The following is not 2FA, obviously: To illustrate the public key point more clearly, when I sign up for Github, I don't need all my private SSH keys on hand. I only need all my public keys to enroll them, and a single private key to use SSH. If at any time one of the crypto keys is stolen, I can remove the associated public key and use one of the backup crypto keys instead.
> While U2F may use ECDSA, or whatever other public key algorithm, it is not possible to carry just the public key and enroll it, is it?
Right, it is not. You have to prove possession of the corresponding private key at enrollment time. A good enhancement to U2F would be to allow cross-attestation. When I enroll, I also sign and send the pubkey (and handle) of other keys I want enrolled at the same time. This requires that enrollment keys not be generated randomly (I have to know which pubkey to cross-sign), but this requirement can be dealt with (for real-world practical uses) on the token side.
I don't know how effectively this addresses the problem at hand. How is it better than a like-keyed backup token whose use automatically invalidates the primary token?
So, what security problems come to your mind if we consider a duplicate token buried at 1 meter somewhere in the forest (and nobody really knows where it might be) ?
With PKI, I contact my spouse. Honey, can you revoke the key I'm carrying? It's been stolen. Thanks sweetie! See you tonight.
I'll admit the duplicate approach makes for a much better movie. The PKI solution is positively boring. Maybe we could throw in a spouse kidnapping to keep it interesting?
Your article makes a valid point about the catch 22 of U2F keys. I simply disagree with your conclusions that it is the user who should try harder to make U2F work. It seems like you are pointing out that U2F is fundamentally broken, but you haven't accepted that yet.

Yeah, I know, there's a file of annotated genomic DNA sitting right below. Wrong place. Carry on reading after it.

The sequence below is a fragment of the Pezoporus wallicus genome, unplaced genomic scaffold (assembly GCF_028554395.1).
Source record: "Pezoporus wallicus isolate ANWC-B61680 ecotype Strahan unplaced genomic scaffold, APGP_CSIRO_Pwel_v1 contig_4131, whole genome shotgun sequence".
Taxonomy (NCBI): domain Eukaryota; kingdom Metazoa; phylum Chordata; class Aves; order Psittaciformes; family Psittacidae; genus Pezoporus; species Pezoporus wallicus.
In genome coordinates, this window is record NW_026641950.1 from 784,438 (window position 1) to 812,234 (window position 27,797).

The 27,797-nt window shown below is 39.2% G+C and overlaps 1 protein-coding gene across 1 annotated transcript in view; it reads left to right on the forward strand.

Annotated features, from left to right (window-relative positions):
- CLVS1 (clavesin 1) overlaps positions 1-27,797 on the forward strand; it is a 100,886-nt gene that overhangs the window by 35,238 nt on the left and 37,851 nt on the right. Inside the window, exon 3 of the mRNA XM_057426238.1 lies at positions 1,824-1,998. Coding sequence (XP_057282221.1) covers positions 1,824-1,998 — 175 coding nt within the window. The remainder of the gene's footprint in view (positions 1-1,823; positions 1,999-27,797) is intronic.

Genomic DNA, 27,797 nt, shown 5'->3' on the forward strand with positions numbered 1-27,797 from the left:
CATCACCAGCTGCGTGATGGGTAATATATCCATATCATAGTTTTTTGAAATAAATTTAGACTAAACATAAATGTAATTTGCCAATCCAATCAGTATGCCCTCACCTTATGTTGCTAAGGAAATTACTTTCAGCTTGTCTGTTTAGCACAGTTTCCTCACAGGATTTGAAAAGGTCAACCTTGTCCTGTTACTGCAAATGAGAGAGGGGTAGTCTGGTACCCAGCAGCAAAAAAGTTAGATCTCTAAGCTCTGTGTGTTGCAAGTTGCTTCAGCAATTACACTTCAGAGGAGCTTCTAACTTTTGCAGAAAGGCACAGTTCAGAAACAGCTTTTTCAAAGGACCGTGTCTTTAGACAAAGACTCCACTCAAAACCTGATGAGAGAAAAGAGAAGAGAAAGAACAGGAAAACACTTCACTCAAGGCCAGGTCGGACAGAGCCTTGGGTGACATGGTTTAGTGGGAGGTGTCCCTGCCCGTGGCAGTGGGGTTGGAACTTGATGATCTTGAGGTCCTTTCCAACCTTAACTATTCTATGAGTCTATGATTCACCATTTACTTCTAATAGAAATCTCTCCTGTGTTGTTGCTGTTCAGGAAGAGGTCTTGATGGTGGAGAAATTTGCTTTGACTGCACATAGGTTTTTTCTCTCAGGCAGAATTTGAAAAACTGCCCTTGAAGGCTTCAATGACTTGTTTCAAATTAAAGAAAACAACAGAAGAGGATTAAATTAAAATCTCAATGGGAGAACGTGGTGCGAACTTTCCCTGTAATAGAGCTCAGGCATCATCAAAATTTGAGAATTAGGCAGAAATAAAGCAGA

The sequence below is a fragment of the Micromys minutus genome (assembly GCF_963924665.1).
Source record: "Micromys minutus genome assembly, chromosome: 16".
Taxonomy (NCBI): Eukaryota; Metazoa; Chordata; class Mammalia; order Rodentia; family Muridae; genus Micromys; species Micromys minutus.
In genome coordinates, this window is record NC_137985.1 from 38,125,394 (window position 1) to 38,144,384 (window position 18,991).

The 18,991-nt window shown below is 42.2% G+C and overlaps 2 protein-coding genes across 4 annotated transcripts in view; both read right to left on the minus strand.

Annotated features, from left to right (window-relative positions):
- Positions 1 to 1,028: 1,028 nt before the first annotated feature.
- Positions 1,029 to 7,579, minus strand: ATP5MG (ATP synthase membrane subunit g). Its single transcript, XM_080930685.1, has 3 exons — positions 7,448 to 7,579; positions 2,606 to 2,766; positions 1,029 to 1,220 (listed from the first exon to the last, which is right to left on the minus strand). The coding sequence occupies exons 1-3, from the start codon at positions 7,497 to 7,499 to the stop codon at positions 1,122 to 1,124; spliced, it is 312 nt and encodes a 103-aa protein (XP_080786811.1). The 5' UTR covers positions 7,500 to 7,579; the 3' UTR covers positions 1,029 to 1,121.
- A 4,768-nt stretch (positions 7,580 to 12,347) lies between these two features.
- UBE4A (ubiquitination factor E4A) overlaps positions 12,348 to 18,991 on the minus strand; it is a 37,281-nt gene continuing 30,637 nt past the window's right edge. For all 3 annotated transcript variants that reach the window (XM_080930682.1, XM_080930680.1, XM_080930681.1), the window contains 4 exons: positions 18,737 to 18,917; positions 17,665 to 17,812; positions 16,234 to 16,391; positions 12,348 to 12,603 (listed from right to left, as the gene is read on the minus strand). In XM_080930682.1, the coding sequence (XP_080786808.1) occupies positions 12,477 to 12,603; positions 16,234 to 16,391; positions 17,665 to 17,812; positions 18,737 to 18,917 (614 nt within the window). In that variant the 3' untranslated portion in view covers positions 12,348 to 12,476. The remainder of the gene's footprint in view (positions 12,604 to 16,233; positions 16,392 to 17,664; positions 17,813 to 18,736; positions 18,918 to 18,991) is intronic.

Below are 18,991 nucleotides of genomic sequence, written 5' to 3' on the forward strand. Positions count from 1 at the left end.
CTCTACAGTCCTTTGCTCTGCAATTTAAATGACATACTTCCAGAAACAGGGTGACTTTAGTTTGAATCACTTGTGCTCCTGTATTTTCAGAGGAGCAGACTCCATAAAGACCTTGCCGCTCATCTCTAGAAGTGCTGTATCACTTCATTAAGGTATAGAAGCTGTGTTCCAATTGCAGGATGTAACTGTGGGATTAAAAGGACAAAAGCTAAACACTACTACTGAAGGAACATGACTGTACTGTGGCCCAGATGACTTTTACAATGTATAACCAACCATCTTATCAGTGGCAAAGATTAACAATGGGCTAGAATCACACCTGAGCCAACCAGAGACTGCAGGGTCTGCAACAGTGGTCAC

The author says:
"This way, the counter range of the primary token is [0, 2097151], while the counter range of the backup is [2000000000, 2002097151]. The fact that those ranges don't intersect ensures that once backup token is used on some service, the primary one is invalidated for good."
But... If my understanding is correct, the counter value is stored both on the server and the token. The server rejects authentication IF the value of counter provided is less than the value of counter stored server-side.
This means that every server (service) stores a different value of the counter.
Doesn't this mean that using the backup token only invalidates the main token for the single service for which the backup token it's being used?
The main (compromised) token will stay perfectly usable on all the services except for those where we manually disabled the main (compromised) token.
Am I correct in this?
Maybe service providers could provide an https endpoint to perform this?
It might be a good idea to give a distinct well-known name to this kind of endpoints, and provide such endpoints in the registration email so that when a token is to be invalidated, an user can regexp-search the well-known name of the endpoint in their mailbox, retrieve all such endpoints and invalidate the compromised token against all of them.
That's a good idea, with one caveat. It needs to be quite hard to revoke a token. Proof of 1-factor is not sufficient; an attacker could then simply revoke your token and then gain access.
So a lost token is quite a challenge, even if there is a revoke URL. This doesn't seem automatable (to revoke all "in a single time" as you say).
> provide such endpoints in the registration email